Speed of the Cue-ball

No object balls are needed for this drill. This will help you understand the relationship between the cloth and your cue-ball. You need to be comfortable knowing how hard the cue-ball needs to be hit to travel certain distances. Great drill for people with speed control problems.

Here is a great drill with speed control, and only one ball is needed. That’s because the table will be pretty crowded with a bunch of pieces of chalk. I like to use about 5 pieces of chalk and a notepad. The goal is to have the cue-ball come to rest at the piece of chalk you aim for.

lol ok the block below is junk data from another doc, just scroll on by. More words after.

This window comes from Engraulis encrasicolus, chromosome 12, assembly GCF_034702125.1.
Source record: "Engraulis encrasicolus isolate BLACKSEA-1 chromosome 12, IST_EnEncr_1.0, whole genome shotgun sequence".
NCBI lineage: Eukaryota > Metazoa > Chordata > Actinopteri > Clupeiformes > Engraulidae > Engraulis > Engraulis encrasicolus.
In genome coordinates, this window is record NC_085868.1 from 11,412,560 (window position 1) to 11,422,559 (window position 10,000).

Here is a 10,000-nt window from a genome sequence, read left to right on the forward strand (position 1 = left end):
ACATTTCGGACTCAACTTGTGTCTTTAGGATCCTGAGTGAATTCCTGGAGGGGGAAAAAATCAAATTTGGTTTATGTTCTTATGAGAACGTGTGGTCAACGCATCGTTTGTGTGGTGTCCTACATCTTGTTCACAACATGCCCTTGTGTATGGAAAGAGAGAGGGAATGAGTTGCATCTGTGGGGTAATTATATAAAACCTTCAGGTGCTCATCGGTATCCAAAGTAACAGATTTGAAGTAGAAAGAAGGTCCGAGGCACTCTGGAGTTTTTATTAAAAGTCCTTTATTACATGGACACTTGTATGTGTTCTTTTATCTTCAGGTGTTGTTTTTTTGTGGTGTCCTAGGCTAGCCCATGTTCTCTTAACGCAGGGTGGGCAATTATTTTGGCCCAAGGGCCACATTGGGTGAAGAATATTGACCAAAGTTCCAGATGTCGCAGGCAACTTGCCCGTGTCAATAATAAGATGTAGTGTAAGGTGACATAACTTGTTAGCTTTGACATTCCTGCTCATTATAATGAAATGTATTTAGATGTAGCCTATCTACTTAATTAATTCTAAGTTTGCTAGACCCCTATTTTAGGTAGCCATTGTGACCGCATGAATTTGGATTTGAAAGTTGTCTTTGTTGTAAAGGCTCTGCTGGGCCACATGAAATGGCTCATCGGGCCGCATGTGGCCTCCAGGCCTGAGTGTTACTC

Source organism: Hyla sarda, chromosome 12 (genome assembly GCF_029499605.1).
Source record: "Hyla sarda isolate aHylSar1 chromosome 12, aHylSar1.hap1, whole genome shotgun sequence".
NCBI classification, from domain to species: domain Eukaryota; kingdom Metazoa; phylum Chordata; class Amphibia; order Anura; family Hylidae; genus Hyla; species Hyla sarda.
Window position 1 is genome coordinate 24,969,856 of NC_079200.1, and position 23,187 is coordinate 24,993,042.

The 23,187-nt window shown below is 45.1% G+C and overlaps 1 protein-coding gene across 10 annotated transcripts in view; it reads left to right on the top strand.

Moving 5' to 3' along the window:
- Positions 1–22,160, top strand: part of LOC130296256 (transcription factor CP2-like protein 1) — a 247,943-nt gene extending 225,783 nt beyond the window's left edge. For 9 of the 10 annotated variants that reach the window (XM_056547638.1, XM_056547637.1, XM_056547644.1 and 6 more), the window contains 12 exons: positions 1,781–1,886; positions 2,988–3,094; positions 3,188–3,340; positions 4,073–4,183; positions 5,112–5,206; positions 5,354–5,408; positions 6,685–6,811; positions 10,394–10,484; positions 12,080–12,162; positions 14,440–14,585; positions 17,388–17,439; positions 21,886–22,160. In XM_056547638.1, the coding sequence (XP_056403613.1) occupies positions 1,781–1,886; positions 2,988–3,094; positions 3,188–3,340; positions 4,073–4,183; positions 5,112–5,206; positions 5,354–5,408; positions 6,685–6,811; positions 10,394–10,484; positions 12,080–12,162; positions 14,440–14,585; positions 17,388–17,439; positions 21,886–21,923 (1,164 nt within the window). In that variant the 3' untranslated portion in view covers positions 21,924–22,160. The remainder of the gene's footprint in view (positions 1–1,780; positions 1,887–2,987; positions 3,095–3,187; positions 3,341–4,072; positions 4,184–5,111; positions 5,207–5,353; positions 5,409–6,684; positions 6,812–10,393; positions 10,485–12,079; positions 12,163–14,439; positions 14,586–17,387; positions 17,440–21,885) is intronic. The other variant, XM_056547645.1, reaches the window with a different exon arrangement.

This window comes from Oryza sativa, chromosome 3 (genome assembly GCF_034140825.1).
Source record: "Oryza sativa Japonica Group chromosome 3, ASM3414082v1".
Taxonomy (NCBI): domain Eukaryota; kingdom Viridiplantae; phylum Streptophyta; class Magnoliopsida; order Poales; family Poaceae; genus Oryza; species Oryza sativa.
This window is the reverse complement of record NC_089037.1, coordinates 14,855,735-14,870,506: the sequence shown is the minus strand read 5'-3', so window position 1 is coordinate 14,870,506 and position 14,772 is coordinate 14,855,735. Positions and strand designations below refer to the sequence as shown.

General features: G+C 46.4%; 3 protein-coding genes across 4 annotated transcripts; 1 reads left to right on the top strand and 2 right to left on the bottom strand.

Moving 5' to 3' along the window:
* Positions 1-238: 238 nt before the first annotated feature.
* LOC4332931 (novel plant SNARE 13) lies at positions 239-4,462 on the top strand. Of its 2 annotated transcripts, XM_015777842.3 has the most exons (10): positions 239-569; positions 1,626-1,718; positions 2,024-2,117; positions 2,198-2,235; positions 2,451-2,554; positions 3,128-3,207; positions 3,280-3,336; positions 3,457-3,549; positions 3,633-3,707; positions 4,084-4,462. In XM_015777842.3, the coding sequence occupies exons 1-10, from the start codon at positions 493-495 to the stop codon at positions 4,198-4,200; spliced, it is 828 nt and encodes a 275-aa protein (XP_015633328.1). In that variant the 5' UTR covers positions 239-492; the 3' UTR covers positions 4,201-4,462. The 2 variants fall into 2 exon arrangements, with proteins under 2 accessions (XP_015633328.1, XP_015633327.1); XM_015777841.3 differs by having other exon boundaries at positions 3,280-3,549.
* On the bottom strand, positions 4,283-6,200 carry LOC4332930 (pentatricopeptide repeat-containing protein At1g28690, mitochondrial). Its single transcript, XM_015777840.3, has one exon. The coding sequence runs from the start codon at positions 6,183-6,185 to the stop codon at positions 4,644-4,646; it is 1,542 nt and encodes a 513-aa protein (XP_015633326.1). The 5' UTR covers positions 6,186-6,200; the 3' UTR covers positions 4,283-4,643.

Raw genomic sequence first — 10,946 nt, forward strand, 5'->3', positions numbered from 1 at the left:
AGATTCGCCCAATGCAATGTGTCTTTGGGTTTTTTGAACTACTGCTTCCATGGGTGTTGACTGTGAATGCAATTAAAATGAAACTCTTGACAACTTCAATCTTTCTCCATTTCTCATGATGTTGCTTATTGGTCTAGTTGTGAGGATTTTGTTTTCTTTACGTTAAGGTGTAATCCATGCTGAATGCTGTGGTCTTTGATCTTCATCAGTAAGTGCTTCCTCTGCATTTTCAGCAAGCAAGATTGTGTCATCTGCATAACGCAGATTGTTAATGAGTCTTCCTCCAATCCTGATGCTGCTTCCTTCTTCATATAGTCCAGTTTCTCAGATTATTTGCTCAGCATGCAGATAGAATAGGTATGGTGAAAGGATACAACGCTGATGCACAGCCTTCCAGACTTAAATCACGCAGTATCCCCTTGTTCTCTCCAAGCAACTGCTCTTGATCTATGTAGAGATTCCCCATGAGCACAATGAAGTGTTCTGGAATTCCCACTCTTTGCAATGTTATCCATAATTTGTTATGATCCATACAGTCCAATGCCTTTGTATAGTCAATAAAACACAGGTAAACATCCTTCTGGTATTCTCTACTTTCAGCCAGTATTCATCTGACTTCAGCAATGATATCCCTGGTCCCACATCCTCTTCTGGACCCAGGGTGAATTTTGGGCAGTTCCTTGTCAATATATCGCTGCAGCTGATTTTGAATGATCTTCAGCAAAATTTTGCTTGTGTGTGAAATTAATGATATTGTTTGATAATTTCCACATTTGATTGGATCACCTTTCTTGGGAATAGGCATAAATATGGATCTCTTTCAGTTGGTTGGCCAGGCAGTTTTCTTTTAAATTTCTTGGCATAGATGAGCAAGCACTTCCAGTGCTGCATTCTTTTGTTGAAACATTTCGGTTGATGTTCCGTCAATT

Try to hit the cue-ball center, but as long as you don’t have the cue-ball run into the chalk or scratch focus on your speed control.

It is a good idea to have a notebook with you to record which chalk you are aiming at. You want to go through all the distances in random order. That way you get the practice of adjusting your speed. Keep notes of the distances so that you make sure that you go through them all the same number of times. You can also use the score dials at the end of the table if your table has them. With the dials you can keep track of up to 8 pieces of chalk using each dial as 1 through 9.

illustration of pool table for speed control